Humanitarian aid actors, including the UN, INGOs, and donors, have failed in their responsibilities in the Yemen response. There have been many obstacles to aid provision during the Yemen crisis, but the perception of security risks, the approach taken to respond to them, and the capacity to meet these dangers, have all been particularly important barriers to a successful humanitarian response in Yemen. Staying and delivering assistance is preferable to leaving a conflict zone and failing to live up to one’s responsibility as a humanitarian actor. As such the humanitarian system must work together to create an enabling environment for the provision of humanitarian assistance. This article examines the negative case of Yemen in 2015 where a disabling environment was created rather than an enabling one.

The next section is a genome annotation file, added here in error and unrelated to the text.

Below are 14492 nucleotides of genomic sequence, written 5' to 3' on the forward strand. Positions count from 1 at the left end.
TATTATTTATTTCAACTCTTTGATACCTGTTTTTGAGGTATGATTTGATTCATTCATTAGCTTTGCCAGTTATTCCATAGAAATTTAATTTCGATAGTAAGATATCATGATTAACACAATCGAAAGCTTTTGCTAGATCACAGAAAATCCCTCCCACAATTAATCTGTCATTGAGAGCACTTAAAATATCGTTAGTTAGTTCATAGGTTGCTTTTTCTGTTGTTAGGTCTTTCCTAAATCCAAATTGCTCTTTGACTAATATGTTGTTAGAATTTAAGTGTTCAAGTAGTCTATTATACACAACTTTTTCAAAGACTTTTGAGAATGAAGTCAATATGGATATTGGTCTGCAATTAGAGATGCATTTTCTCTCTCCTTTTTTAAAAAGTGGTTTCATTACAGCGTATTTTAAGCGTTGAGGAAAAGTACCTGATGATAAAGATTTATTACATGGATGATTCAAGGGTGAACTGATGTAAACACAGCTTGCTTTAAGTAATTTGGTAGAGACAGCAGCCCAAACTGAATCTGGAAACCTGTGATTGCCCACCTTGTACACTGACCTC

The article reflects on a number of important security-related obstacles in the Yemen response. First, the locus of security decision-making was misplaced—rather than being in the hands of operational managers, it remained with security personnel. Security management was also centralised whereas it should be the concern of those closest to the field realities. Second, INGOs were too dependent on UN security, logistical, and networking capacity and had insufficient capacity to manage many aspects of their own security and negotiations. And third, independent deconfliction activities or even direct networking with Saudi officials was not conducted by most INGOs. In general, few humanitarian agencies put sufficient attention into proper context analysis and networking. The structural underpinnings of these obstacles are analysed.